One of the interesting topographical features in this area were small kettles, some of which were half-filled with black, stagnant water. The air surrounding these kettles was thick with mosquitoes.

Just south of Camp Thirteen Lake the trail turned east, and then south again. I selected a site a couple hundred feet east of the trail and over a couple of short ridges. The ground cover was thick with dead leaves and sticks in all directions, so a camp fire would have been easy, but not very safe. I found the flattest patch of ground available and set up my tent. The sky was clear, and the air was still and hot, so I left the fly off for the night.

I was startled from journaling by a large porcupine that was walking directly toward my tent. He came within seven or eight feet of my all-mesh easterly facing wall before I was able to scare him off into another direction. After thirty minutes or so of sitting silently, I was startled again by two bucks chasing each other a dozen yards or so from my tent, snorting, stomping, and making a great deal of noise. After the victorious buck huffed and stomped for a few minutes to declare his ownership of this patch of forest, he vacated the area. The surrounding woods were then eerily quiet for hours, save for the occasional buzzing fly or calling bird. A series of loud, slow footsteps approaching my tent at 3:00 AM was the last wild encounter, but was quickly ended by my loudest, deepest “ahem.” Silence thereafter.

Home for the Night
Home for the Night

I awoke at 6:30. I relaxed and enjoyed birdsong while I ate breakfast, and picked up camp making sure to leave nothing behind.  The trail headed southward, and then westward, becoming totally obscured at times, and perfectly obvious at others. The trail seemed to be marked with white blazes only when they were least necessary, although at one point a couple of old, fortuitously placed blazes guided me through an area where the path had been completely covered by several fallen trees and at least one whole season’s worth of thorny undergrowth.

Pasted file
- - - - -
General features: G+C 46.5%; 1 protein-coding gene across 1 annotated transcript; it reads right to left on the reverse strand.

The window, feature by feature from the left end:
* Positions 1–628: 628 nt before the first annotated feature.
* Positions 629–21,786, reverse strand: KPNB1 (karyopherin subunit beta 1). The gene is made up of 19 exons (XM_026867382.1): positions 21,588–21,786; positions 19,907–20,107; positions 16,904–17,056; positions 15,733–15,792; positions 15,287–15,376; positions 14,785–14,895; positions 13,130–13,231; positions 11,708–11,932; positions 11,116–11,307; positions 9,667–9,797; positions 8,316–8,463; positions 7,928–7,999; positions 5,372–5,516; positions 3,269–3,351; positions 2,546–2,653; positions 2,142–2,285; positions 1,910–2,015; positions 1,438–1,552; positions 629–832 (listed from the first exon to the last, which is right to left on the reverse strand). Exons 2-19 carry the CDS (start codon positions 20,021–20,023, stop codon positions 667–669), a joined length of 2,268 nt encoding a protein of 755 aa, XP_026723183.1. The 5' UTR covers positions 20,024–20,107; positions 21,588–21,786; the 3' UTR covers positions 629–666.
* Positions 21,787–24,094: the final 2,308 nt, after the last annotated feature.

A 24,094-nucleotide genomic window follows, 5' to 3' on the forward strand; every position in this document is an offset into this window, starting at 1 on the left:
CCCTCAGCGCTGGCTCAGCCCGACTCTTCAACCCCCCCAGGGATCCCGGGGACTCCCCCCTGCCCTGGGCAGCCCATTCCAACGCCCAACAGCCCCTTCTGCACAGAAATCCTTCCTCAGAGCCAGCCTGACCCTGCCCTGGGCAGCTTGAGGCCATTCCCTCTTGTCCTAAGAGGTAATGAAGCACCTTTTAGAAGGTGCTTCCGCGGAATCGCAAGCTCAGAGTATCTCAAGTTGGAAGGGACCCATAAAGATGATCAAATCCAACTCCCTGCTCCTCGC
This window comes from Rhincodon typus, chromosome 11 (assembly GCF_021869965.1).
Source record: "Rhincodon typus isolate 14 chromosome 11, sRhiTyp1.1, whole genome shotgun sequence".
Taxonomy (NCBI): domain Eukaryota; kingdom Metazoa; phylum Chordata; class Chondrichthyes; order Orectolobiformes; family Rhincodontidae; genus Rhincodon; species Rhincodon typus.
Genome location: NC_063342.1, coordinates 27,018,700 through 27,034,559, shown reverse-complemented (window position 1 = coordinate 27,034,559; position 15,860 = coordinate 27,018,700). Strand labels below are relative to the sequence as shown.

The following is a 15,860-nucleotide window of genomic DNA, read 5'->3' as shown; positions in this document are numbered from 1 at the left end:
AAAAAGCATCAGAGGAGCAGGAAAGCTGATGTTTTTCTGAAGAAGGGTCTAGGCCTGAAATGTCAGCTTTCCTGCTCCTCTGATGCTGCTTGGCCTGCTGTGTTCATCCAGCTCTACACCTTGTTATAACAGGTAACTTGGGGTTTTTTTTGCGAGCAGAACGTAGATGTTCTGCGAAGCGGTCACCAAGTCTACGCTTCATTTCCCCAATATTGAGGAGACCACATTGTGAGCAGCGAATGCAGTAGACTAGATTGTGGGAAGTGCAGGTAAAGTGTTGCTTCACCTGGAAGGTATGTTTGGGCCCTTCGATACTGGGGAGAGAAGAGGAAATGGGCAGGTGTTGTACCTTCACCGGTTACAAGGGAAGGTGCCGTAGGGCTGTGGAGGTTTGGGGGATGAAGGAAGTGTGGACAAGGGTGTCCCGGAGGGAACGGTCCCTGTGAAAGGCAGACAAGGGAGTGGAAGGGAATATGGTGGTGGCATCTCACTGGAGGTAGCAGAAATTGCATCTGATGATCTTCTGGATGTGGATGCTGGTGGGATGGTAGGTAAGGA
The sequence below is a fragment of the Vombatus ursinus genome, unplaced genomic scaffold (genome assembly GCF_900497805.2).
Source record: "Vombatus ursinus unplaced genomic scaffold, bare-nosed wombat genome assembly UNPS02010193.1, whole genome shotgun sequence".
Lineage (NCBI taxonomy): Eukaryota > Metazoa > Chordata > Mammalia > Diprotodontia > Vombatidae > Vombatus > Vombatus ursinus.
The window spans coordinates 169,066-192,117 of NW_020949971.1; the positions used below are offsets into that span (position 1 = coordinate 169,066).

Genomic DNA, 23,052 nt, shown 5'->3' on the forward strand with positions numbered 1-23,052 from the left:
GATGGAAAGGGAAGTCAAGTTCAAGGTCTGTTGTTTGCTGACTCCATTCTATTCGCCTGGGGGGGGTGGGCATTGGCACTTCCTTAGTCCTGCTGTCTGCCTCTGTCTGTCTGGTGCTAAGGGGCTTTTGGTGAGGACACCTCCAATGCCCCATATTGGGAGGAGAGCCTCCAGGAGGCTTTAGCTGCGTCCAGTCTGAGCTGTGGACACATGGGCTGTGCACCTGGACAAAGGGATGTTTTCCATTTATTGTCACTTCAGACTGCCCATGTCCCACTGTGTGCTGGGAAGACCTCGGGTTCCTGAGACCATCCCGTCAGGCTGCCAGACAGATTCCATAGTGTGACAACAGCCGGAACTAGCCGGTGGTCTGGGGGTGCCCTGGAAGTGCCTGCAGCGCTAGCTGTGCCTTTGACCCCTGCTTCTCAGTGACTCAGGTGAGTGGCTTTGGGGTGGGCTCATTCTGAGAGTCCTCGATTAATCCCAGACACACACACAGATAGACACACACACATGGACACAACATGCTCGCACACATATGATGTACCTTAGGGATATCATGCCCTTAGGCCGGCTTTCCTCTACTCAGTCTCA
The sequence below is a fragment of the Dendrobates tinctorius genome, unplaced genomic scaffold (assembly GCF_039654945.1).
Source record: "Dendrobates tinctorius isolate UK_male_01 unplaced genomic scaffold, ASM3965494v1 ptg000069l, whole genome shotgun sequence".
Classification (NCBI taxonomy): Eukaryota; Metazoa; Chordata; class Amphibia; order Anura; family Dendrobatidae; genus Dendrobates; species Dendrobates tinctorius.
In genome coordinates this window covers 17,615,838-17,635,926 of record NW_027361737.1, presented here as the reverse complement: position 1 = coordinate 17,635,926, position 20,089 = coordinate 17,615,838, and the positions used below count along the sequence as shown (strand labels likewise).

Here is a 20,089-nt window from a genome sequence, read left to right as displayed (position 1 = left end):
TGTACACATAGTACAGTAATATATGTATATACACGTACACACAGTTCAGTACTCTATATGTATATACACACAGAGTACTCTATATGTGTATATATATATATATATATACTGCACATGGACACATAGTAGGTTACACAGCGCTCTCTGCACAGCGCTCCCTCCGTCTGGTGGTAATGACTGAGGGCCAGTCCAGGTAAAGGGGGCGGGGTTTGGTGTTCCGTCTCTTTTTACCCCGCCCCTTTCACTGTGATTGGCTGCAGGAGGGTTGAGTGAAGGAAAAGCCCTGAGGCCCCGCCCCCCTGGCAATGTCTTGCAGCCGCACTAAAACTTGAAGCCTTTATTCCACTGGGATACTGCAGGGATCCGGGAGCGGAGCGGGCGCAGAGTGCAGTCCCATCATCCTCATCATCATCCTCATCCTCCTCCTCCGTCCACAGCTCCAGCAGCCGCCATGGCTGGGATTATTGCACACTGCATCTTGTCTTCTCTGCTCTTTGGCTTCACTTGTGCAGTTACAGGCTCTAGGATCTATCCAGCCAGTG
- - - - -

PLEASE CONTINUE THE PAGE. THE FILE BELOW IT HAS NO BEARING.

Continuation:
After a few educated guesses and a great deal of kicking my way through waist-high undergrowth I finally found my way to the north end of Cruiser Lake via the bed of the erstwhile trail. Success!

The Trail Cover is Starting to Become Tall and Thick
Trail Cover Starting to Become Tall and Thick in One Segment

My ride was to pick me up at the trail at 10:30 A.M., and I had spent a lot of time bushwhacking in shorts without a machete. I didn’t have a great deal of time left to explore. I wanted to get a picture of Riley Lake (hazy lens – photo not posted), and also to make my way to either Edith Lake or Whisker Lake depending on what kind of time I had at my disposal.

There were two parties camped out at Riley Lake – not so much the backpacking type as they were local car-campers, who had carried their coolers, six-man tents, tiki torches, and inflatable pool rafts about a mile from the closest parking area. (This trek would be the same for paddlers, but the trails to this point are pretty clear and easy.) It seemed like a nice place to set up camp.

Back on the trail to Edith Lake my face met with fewer spider webs since I had cleared many of them the evening beforehand. I approached the fork at which I had turned right the night before to find my campsite, but continued straight ahead this time. Heading eastward, the trail became overgrown once again for several hundred yards. I finally enjoyed a break from pushing through brush and fresh pine boughs when a clearing opened up with lichen-covered ground. While in this clearing, views of Camp Thirteen opened up to the right as the path led just a few yards to the north of the muddy shoreline.

Camp Thirteen Lake from the North